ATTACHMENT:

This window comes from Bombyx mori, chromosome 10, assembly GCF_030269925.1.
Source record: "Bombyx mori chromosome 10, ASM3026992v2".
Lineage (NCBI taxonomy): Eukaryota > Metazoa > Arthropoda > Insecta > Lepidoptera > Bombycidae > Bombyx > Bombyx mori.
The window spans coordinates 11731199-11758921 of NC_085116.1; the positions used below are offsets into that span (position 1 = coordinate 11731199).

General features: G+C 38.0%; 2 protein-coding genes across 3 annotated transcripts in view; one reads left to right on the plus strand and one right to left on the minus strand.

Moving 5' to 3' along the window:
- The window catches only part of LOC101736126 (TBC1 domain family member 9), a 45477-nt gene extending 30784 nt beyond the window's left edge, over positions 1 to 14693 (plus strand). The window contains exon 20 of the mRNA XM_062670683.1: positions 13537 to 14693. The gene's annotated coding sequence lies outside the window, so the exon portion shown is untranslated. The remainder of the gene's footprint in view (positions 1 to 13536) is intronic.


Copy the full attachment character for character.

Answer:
This window comes from Bombyx mori, chromosome 10, assembly GCF_030269925.1.
Source record: "Bombyx mori chromosome 10, ASM3026992v2".
Lineage (NCBI taxonomy): Eukaryota > Metazoa > Arthropoda > Insecta > Lepidoptera > Bombycidae > Bombyx > Bombyx mori.
The window spans coordinates 11731199-11758921 of NC_085116.1; the positions used below are offsets into that span (position 1 = coordinate 11731199).

General features: G+C 38.0%; 2 protein-coding genes across 3 annotated transcripts in view; one reads left to right on the plus strand and one right to left on the minus strand.

Moving 5' to 3' along the window:
- The window catches only part of LOC101736126 (TBC1 domain family member 9), a 45477-nt gene extending 30784 nt beyond the window's left edge, over positions 1 to 14693 (plus strand). The window contains exon 20 of the mRNA XM_062670683.1: positions 13537 to 14693. The gene's annotated coding sequence lies outside the window, so the exon portion shown is untranslated. The remainder of the gene's footprint in view (positions 1 to 13536) is intronic.